Vicky Krieps (Phantom Thread) as Guy’s wife Prisca is surprisingly poor failing to deliver any dialogue interactions convincingly throughout Old’s runtime and Rufus Sewell (Dark City) as the surgeon, Charles, devolves into madness in what can only be perceived as attempted horror for horror’s sake. Instead of just trusting in the existential terror of his premise, Shyamalan opts to use Charles’ mental deterioration to shoehorn horror into an interesting concept that does not need it. The rest of the cast are relegated to afterthoughts and it’s hard to see them as anything other than body counts to pad out the runtime.
The Twilight Zone atmosphere that gripped the opening third is all but gone by the halfway point and is disappointingly replaced by characters making silly decisions in an attempt to escape this purgatory-like scenario they have found themselves in. When escape seems out of reach, irrational thinking becomes the meal of the day and when it matters most, the adult leads do nothing and almost willfully give up, allowing their futures to become the subject of condemnation. As the movie progresses, it begins to feel increasingly disjointed and one imagines Shyamalan needed some additional rewrites of the script to fully flesh its focus out.
Even with these glaring issues, I remained hopeful though the filmmaker would somehow get back on track and provide a satisfying conclusion to right the wrongs that came before. This did not happen. Disappointingly, Old becomes a victim of its own interesting concept and at the point when you think a satisfying resolution is overdue, Shyamalan throws multiple curveballs at his audience, resorting to a final third that suffers from an ending crisis.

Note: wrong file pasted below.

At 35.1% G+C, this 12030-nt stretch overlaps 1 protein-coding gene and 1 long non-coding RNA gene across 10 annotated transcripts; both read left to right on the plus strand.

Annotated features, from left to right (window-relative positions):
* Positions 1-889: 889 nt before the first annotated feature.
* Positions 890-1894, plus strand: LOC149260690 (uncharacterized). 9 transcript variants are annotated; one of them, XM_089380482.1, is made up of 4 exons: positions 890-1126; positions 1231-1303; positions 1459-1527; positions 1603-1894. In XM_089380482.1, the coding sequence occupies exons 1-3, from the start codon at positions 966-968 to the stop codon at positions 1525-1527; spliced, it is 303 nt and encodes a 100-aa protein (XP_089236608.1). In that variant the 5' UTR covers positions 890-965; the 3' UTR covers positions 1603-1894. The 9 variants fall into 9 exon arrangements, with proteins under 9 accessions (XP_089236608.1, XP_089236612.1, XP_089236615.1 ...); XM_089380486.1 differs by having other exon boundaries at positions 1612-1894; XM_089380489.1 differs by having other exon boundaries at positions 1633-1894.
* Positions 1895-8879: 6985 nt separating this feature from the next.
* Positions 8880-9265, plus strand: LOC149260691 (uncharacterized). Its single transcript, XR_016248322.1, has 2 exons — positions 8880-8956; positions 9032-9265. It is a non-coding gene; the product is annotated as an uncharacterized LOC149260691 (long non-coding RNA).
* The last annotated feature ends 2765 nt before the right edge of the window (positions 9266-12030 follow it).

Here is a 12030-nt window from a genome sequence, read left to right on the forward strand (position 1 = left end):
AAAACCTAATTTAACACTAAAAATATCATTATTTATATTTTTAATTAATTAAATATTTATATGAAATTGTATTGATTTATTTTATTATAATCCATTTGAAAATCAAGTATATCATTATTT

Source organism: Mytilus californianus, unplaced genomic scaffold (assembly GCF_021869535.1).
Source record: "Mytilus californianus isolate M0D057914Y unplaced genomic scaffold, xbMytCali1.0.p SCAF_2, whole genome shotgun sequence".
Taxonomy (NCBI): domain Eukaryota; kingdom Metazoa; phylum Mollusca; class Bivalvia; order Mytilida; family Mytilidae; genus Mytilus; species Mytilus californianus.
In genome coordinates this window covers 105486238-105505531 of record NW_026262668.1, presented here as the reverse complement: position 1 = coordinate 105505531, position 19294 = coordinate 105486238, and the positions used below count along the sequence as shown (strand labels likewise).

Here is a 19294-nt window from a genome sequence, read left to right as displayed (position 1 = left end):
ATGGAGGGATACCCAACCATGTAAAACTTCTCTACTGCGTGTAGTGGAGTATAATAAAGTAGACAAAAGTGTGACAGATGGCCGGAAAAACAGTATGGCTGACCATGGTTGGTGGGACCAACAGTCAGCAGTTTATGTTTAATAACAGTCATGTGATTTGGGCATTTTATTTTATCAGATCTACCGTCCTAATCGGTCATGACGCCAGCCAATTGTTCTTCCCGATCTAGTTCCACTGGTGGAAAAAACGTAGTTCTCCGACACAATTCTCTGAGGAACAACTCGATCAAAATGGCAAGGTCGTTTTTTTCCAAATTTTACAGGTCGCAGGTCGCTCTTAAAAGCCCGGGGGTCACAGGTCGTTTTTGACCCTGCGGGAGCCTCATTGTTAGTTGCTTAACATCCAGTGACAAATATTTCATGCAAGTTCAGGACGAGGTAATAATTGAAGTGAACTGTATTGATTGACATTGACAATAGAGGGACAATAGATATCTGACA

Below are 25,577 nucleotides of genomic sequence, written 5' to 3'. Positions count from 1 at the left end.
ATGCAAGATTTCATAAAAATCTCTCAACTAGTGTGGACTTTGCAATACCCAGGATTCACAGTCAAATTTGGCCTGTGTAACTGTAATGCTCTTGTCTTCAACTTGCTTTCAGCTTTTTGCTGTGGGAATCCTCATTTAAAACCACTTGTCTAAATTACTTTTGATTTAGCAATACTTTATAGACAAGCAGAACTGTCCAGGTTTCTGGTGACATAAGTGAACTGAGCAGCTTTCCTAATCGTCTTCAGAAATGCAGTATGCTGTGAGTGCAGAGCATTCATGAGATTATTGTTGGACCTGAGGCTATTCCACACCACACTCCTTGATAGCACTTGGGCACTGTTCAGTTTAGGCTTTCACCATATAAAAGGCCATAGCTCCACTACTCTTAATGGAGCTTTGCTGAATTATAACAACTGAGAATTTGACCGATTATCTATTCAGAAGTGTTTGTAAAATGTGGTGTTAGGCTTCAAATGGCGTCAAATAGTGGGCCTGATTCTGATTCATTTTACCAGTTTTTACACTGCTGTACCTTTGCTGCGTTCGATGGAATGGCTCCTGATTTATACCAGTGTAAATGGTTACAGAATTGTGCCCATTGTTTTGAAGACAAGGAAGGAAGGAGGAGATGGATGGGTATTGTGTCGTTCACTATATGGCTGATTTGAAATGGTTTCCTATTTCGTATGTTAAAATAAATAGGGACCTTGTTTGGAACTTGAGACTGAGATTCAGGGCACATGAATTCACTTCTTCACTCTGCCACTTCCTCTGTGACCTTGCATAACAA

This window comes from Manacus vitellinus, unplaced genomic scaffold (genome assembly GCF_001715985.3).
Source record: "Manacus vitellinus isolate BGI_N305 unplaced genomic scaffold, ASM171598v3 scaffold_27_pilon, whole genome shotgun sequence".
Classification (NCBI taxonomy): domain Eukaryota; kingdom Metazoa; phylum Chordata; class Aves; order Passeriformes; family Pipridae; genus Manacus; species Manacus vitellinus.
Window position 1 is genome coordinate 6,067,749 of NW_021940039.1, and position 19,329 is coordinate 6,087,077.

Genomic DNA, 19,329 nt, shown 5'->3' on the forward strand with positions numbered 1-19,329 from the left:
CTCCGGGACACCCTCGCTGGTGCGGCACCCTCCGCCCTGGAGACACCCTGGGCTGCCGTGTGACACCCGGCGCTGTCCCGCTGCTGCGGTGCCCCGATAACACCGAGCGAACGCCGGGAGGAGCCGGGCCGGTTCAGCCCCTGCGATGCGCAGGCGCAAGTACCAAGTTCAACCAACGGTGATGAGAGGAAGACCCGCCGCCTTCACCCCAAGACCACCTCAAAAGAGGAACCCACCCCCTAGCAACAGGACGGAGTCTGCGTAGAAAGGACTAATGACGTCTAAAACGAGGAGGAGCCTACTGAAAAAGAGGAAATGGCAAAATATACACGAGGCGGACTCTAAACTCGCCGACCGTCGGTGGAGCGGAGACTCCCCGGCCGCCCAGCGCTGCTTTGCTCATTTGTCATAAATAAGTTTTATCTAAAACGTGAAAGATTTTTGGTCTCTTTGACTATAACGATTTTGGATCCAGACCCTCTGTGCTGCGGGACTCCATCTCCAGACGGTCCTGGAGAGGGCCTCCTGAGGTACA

Just when you think the movie is working towards a confident resolution, Shyamalan doubles down and pads out the runtime with unnecessary conflicts that upset the rhythm of an already disjointed experience. If the majority of the characters hadn’t given up entirely by this point, these conflicts could have made for interesting sub-plots. Instead, it just comes across as underdeveloped procrastination.
The final third and ultimately, the conclusion are where it hurts most. Shyamalan eventually opts for a reveal that feels more in line with complete deconstruction than confident resolution. Deconstruction may well have been welcomed with an open embrace had it not been for the confusing tone previously asserted by Shyamalan’s decisions behind the camera. With a reveal that brings to mind the similarly styled abysmal 2020 horror film, Death of Me, Old ends with a silly whimper instead of a much-needed bang.
Overall, Shyamalan’s latest begins with undeniable promise. Yet, by its unconvincing conclusion, you can’t help but feel it wastes its potential. Old works best when it’s simply trying to do something different. Unfortunately, that attempt to do something new disappears before the halfway mark and it never recovers. It’s a shame really because we all know Shyamalan is a talent behind the camera with the right script. Sadly, I can’t see Old aging well (pun intended). Chances are you’ll completely forget it exists a few months from now.